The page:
Cherish or Perish!1
Recently I had the opportunity to visit the work of Nomads, with a band of brothers from New Life Church. Our meeting place was in an open parking lot in a parked bus that was operated by one of the believers in the camp. Thankfully it was not during summer, so the bus made for a cozy, comfortable, makeshift meeting place.
It was something special, singing praises and worshipping our Lord in a different language, while seated in this stationary bus. Kashif translated for us, and shared some of the struggles of these men who live far away from their families and loved ones. One man shared how he had not seen his family in two years, and sends money religiously to support them. He felt his youngest son was demon possessed because he was so rebellious and dysfunctional. There were men from Nepal, Pakistan as well as India present at this service with similar heartbreaking stories. Some of these men were believers, others were not, but all were very attentive and interested in what the gospel was speaking into their lives. As we closed the service, we broke up into smaller groups and had the privilege of praying for these men and their physical, emotional and spiritual needs.
As the week passed and I had time to reflect on our ministry there, I could not help but think of Luke 4:18-19, where Jesus says "The Spirit of the Lord is upon me, because he has anointed me to proclaim good news to the poor. He has sent me to proclaim liberty to the captives and recovering of sight to the blind, to set at liberty those who are oppressed, to proclaim the year of the Lord's favour."
These verses, Jesus was reading in a synagogue in front of a crowd from the book of Isaiah. After Jesus finished reading these verses, ‘He rolled up the scroll and gave it back to the attendant, sat down and declared to them, “Today this Scripture has been fulfilled in your hearing." (v.21). Centuries earlier the prophet Isaiah had proclaimed these words (Isaiah 61:1-2). Now Jesus announced that He was the fulfilment of that promise.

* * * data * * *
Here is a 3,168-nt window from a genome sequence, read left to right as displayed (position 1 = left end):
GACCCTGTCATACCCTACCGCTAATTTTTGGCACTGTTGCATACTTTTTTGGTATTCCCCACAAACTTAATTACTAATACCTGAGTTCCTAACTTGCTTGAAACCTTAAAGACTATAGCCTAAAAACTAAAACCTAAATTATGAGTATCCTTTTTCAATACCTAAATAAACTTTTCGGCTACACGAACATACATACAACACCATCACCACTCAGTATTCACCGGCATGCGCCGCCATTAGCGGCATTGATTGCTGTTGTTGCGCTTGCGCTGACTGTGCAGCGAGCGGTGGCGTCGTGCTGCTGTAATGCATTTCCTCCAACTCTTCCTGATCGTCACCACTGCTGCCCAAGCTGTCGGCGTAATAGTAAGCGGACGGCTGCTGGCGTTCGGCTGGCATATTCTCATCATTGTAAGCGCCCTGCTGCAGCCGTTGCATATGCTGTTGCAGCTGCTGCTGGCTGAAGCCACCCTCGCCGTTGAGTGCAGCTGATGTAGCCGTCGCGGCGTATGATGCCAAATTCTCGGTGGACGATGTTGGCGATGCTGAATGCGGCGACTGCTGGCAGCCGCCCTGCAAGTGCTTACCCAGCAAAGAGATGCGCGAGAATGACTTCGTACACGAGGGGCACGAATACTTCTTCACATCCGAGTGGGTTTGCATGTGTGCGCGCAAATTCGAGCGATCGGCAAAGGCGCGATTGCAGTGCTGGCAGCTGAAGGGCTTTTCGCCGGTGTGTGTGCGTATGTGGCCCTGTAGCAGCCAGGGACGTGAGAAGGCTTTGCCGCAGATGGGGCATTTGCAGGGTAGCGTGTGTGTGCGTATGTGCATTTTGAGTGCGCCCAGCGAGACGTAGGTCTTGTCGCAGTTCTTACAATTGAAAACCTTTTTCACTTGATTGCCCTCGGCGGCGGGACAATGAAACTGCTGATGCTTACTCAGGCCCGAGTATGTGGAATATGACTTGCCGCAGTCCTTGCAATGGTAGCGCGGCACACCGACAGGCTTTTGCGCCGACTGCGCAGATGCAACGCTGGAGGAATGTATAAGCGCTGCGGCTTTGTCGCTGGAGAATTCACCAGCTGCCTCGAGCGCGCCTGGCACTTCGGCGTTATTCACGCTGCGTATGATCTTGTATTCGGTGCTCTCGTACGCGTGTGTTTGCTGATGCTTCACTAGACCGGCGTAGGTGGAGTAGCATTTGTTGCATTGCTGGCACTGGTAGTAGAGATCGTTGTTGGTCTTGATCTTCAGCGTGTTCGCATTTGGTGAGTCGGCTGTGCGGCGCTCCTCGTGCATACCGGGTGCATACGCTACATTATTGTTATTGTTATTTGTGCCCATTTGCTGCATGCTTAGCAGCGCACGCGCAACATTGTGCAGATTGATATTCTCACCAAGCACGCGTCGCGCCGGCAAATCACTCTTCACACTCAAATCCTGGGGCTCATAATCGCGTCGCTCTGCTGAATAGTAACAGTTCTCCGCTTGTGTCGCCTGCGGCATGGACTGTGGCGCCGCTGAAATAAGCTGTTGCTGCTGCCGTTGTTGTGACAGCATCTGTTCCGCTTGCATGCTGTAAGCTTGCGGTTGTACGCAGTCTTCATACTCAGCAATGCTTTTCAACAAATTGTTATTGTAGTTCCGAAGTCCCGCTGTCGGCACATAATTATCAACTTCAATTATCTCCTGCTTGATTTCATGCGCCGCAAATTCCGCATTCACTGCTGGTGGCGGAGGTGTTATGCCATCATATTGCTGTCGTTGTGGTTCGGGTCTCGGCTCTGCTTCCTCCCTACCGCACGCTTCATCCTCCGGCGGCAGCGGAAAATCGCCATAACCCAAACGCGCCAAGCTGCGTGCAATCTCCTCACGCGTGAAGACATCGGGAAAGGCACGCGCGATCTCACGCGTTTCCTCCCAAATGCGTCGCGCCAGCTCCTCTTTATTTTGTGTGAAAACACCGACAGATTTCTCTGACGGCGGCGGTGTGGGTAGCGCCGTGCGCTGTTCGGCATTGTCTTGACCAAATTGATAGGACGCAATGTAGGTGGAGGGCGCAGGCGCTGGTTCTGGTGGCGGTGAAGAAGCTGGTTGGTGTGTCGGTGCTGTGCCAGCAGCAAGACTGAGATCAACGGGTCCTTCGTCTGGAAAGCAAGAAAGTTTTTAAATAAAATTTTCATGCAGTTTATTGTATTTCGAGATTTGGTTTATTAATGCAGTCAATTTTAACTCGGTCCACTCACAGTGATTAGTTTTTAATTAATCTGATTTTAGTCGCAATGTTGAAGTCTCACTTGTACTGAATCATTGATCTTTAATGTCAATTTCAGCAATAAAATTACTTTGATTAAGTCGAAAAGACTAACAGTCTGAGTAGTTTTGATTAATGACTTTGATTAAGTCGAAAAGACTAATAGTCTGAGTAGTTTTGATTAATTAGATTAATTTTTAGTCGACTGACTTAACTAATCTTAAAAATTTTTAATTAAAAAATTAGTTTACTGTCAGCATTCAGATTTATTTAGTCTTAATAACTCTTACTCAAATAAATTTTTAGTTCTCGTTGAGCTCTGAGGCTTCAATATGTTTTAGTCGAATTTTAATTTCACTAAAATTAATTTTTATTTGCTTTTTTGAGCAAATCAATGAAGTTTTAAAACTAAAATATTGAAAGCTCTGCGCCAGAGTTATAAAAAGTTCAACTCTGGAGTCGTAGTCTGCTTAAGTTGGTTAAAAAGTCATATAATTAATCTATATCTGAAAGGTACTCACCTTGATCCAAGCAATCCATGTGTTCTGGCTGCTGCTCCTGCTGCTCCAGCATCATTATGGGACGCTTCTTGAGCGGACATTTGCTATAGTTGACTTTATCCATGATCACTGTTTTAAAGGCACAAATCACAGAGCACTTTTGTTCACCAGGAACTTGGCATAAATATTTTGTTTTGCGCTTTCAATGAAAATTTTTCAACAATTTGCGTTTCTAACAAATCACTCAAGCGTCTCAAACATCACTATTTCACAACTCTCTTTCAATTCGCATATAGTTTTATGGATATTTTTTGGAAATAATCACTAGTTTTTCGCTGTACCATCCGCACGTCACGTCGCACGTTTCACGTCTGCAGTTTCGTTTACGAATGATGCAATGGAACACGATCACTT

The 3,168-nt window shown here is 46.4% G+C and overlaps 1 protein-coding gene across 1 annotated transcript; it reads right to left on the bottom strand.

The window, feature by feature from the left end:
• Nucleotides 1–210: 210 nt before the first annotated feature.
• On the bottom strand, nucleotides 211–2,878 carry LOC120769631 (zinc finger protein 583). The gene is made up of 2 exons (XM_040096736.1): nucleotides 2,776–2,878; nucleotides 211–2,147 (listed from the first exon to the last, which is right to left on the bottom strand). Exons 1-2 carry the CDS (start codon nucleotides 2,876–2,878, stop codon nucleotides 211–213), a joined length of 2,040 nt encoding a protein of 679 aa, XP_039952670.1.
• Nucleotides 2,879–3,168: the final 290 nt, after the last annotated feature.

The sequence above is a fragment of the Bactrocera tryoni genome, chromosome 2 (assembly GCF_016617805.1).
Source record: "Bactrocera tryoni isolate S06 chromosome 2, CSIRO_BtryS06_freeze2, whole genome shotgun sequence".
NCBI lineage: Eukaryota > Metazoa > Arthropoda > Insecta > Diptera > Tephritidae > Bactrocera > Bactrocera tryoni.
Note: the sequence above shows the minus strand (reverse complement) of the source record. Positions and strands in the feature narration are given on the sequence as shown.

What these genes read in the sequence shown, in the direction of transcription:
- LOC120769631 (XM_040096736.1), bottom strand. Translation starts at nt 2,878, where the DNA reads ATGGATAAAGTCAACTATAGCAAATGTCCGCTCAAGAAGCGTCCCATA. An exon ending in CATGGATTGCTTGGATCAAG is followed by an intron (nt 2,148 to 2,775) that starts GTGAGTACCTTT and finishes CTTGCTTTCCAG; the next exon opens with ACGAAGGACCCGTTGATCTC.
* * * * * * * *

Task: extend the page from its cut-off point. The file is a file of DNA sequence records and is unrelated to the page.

Notice who Jesus came to rescue – the poor, brokenhearted, captive, blind and oppressed. He came for people dehumanized by sin and suffering, by brokenness and sorrow. He came for us!
Whether we live in the labour camps or in the suburbs, Jesus came for us. Thank God for Jesus Christ! Thank God, Jesus came to save us from our sins! Sin is the enemy, sin is the reason for all our problems. We live in a broken corrupt world, where misery, sadness and heartache are very much part of our lives. But we live with hope, because Jesus came to set the captives free!
It’s amazing, isn’t it? Humanity sins. We turn our backs on God—not just once, but again and again and again. And yet God in his mercy sends his Son, his own child, to Earth—this germ-infested, sin-ridden, God-rejecting place—to save us from the much deserved “condemning wrath” of God. (Rom. 8:33) Too often we hunger and thirst after all the wrong things, and we suffer. We suffer because of our own sins and because of the sinful world around us. And yet, despite all our failings, all our needs, Christ still chose to come to us, to suffer, to walk where we walk, and to call us to his side, just like a father to his child.
Remember that! Don't ever forget it. As John Piper once said “Cherish or Perish. Once we forget our need for a Saviour, we will not cherish him... If we do not cherish him as a Saviour, we do not have him as a Saviour. And if we do not know and feel our need for a Saviour, we will not cherish him.”
This week, thank God for the gospel; thank God for sending Jesus Christ!